WHO: Mental Health, Psychosocial Advice During COVID-19 Outbreak
In January 2020 the World Health Organization (WHO) declared the outbreak of the new corona virus, COVID-19, to be a Public Health Emergency of International Concern. WHO stated that there is a high risk of COVID-19 spreading to other countries around the world. In March 2020,WHO made the assessment that COVID-19 can be characterized as a pandemic.
WHO and public health authorities around the world are acting to contain the COVID-19 outbreak. However, this time of crisis is generating stress throughout the population of societies around the world. Therefore, WHO has released a document developed by the WHO Department of Mental Health and Substance Abuse as a series of messages that can be used in communications to support mental and psychosocial well-being in different target groups during the outbreak.
The document contains recommendations for the general population for healthcare workers, for team leaders in health facilities, for carers of children, for older people and adults with underlying conditions, and for people in isolation.
The word “alcohol” is only mentioned once in the document. WHO advices healthcare workers to “avoid using unhelpful coping strategies such as use of tobacco, alcohol or other drugs.”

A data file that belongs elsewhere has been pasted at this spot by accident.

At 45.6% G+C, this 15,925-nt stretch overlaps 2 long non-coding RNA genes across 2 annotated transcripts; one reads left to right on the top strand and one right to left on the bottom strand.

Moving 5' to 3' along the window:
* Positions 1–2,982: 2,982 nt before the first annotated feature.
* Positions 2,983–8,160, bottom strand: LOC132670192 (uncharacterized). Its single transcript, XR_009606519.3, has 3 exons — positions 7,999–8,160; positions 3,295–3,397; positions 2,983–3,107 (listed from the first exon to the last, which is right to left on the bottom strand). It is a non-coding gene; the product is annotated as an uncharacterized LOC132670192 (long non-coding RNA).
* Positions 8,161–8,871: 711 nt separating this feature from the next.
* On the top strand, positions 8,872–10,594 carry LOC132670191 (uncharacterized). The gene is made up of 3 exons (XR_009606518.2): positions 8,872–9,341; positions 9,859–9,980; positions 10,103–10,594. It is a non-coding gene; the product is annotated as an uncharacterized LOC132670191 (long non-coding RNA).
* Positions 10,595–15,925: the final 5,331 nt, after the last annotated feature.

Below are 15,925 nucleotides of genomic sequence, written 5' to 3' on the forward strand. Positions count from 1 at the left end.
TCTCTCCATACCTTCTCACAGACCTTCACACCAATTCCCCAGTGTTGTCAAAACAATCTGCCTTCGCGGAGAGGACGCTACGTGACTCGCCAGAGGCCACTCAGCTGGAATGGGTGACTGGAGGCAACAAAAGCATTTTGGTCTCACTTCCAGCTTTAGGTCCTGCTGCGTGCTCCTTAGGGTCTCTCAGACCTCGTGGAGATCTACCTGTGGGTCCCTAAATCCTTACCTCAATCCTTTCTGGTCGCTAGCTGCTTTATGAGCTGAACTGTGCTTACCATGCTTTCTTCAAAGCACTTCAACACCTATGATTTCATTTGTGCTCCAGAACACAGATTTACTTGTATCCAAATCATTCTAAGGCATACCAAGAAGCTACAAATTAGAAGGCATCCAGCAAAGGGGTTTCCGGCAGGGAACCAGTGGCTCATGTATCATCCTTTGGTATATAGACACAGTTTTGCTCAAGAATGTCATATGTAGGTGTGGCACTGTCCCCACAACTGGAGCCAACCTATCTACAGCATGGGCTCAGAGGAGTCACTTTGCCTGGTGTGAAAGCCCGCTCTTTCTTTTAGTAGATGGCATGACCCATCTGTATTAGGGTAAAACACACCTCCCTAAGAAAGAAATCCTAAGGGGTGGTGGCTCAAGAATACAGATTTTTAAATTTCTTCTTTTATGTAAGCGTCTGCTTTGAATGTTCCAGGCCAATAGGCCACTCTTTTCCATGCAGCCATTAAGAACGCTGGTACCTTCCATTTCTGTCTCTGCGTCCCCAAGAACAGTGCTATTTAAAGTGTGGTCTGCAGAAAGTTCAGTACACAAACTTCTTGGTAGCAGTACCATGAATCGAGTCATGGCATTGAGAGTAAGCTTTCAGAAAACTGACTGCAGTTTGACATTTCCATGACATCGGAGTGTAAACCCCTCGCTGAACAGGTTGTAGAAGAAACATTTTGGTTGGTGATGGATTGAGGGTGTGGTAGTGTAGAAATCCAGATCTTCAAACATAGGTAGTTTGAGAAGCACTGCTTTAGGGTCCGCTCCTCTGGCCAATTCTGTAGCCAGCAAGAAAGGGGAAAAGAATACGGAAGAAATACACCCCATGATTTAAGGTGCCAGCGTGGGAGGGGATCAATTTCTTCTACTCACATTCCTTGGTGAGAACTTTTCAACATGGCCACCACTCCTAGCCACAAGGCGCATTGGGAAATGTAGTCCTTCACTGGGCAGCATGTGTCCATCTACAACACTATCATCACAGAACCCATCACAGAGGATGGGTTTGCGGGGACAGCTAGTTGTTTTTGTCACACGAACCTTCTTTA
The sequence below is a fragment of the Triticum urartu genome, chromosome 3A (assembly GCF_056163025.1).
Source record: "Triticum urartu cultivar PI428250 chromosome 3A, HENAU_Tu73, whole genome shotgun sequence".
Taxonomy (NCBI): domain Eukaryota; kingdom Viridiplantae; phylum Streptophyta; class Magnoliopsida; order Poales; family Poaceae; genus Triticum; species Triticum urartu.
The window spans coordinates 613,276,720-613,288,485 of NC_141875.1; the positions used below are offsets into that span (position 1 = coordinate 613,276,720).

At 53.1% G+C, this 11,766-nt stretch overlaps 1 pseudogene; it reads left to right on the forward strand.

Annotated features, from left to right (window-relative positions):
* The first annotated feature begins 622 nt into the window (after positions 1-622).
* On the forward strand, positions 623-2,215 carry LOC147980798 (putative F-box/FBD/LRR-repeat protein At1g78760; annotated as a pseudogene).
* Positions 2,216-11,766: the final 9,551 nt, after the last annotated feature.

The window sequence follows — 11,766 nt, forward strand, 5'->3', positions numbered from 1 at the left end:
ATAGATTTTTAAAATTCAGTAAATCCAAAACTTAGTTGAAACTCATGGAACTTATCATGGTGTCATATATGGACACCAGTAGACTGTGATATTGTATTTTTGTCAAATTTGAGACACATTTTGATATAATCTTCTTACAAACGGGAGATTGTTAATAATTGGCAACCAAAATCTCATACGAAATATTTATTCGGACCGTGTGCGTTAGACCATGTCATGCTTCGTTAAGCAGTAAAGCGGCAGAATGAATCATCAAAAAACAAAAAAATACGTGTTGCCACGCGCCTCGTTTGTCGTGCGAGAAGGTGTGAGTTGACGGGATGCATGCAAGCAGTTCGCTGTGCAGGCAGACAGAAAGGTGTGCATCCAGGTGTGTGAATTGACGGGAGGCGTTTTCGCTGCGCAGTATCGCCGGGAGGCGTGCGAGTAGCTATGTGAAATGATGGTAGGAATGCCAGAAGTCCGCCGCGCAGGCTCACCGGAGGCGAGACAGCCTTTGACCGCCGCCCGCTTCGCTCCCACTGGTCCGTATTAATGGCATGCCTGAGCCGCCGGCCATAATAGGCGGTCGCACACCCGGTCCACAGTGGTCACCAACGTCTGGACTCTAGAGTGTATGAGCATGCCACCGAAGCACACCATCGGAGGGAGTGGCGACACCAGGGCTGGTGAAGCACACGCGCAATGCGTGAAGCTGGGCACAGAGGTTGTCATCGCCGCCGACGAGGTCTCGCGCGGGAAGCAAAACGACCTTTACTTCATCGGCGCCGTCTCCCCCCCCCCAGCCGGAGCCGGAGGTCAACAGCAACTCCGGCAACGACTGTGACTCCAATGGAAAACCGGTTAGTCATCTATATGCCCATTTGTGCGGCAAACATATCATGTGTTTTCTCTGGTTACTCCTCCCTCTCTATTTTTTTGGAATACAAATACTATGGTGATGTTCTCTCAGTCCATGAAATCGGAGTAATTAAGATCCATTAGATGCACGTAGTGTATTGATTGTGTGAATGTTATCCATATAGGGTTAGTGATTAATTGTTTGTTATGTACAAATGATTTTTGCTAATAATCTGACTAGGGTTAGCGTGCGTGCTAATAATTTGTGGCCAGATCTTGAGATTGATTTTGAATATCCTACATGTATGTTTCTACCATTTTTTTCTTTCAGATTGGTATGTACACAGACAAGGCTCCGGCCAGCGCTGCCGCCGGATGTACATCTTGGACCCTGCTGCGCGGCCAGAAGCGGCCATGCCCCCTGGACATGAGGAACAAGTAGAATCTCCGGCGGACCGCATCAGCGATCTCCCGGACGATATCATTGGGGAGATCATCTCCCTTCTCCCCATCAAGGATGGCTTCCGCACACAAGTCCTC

In the long term, these can worsen your mental and physical well-being.”
Following are the messages for general populations in summary:
- When referring to people with COVID-19, do not attach the disease to any particular ethnicity or nationality. Be empathetic to all those who are affected, in and from any country.
- Do not refer to people with the disease as “COVID-19 cases”, “victims” “COVID-19 families” or“the diseased”. They are “people who have COVID-19”, “people who are being treated for COVID-19”, or “people who are recovering from COVID-19”, and after recovering from COVID-19 their life will go on with their jobs, families and loved ones. It is important to separate a person from having an identity defined by COVID-19, in order to reduce stigma.
- Minimize watching, reading or listening to news about COVID-19 that causes you to feel anxious or distressed; seek information only from trusted sources and mainly so that you can take practical steps to prepare your plans and protect yourself and loved ones. Seek information updates at specific times during the day, once or twice.
- Protect yourself and be supportive to others.
- Find opportunities to amplify positive and hopeful stories and positive images of local people who have experienced COVID-19.
- Honour carers and healthcare workers supporting people affected with COVID-19 in your community. Acknowledge the role they play in saving lives and keeping your loved ones safe.
Access the WHO Mental health and psychosocial considerations during the COVID-19 outbreak here.